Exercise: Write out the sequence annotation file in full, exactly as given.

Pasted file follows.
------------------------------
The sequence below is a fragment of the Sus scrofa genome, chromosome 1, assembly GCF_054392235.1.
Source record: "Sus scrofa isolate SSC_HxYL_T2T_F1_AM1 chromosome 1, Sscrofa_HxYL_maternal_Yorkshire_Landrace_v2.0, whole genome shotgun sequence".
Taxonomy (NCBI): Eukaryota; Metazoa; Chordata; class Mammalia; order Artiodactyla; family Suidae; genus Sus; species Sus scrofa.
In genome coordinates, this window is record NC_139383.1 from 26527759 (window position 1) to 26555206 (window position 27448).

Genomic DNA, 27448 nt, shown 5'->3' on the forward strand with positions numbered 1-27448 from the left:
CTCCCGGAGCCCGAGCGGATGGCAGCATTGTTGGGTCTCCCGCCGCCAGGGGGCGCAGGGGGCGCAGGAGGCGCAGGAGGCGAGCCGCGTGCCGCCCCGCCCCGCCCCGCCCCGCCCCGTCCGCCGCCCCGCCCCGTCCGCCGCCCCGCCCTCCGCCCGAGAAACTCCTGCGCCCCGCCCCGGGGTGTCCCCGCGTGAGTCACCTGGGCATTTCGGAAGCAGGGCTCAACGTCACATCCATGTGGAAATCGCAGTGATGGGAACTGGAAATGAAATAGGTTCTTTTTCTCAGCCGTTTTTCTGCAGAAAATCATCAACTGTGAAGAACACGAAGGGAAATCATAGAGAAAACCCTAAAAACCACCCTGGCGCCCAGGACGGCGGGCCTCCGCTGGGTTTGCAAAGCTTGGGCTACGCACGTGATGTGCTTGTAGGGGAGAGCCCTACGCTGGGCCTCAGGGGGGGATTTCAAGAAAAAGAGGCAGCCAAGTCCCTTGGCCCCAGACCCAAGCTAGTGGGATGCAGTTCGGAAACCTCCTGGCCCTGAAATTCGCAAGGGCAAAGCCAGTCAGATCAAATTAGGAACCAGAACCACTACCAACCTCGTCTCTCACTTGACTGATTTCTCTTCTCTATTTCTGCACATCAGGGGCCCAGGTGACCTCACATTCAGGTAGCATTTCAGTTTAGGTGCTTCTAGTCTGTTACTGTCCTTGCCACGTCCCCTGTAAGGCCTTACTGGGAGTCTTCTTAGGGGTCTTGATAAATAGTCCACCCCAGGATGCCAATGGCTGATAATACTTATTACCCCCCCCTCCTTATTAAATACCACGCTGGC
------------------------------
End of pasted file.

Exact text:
The sequence below is a fragment of the Sus scrofa genome, chromosome 1, assembly GCF_054392235.1.
Source record: "Sus scrofa isolate SSC_HxYL_T2T_F1_AM1 chromosome 1, Sscrofa_HxYL_maternal_Yorkshire_Landrace_v2.0, whole genome shotgun sequence".
Taxonomy (NCBI): Eukaryota; Metazoa; Chordata; class Mammalia; order Artiodactyla; family Suidae; genus Sus; species Sus scrofa.
In genome coordinates, this window is record NC_139383.1 from 26527759 (window position 1) to 26555206 (window position 27448).

Genomic DNA, 27448 nt, shown 5'->3' on the forward strand with positions numbered 1-27448 from the left:
CTCCCGGAGCCCGAGCGGATGGCAGCATTGTTGGGTCTCCCGCCGCCAGGGGGCGCAGGGGGCGCAGGAGGCGCAGGAGGCGAGCCGCGTGCCGCCCCGCCCCGCCCCGCCCCGCCCCGTCCGCCGCCCCGCCCCGTCCGCCGCCCCGCCCTCCGCCCGAGAAACTCCTGCGCCCCGCCCCGGGGTGTCCCCGCGTGAGTCACCTGGGCATTTCGGAAGCAGGGCTCAACGTCACATCCATGTGGAAATCGCAGTGATGGGAACTGGAAATGAAATAGGTTCTTTTTCTCAGCCGTTTTTCTGCAGAAAATCATCAACTGTGAAGAACACGAAGGGAAATCATAGAGAAAACCCTAAAAACCACCCTGGCGCCCAGGACGGCGGGCCTCCGCTGGGTTTGCAAAGCTTGGGCTACGCACGTGATGTGCTTGTAGGGGAGAGCCCTACGCTGGGCCTCAGGGGGGGATTTCAAGAAAAAGAGGCAGCCAAGTCCCTTGGCCCCAGACCCAAGCTAGTGGGATGCAGTTCGGAAACCTCCTGGCCCTGAAATTCGCAAGGGCAAAGCCAGTCAGATCAAATTAGGAACCAGAACCACTACCAACCTCGTCTCTCACTTGACTGATTTCTCTTCTCTATTTCTGCACATCAGGGGCCCAGGTGACCTCACATTCAGGTAGCATTTCAGTTTAGGTGCTTCTAGTCTGTTACTGTCCTTGCCACGTCCCCTGTAAGGCCTTACTGGGAGTCTTCTTAGGGGTCTTGATAAATAGTCCACCCCAGGATGCCAATGGCTGATAATACTTATTACCCCCCCCTCCTTATTAAATACCACGCTGGC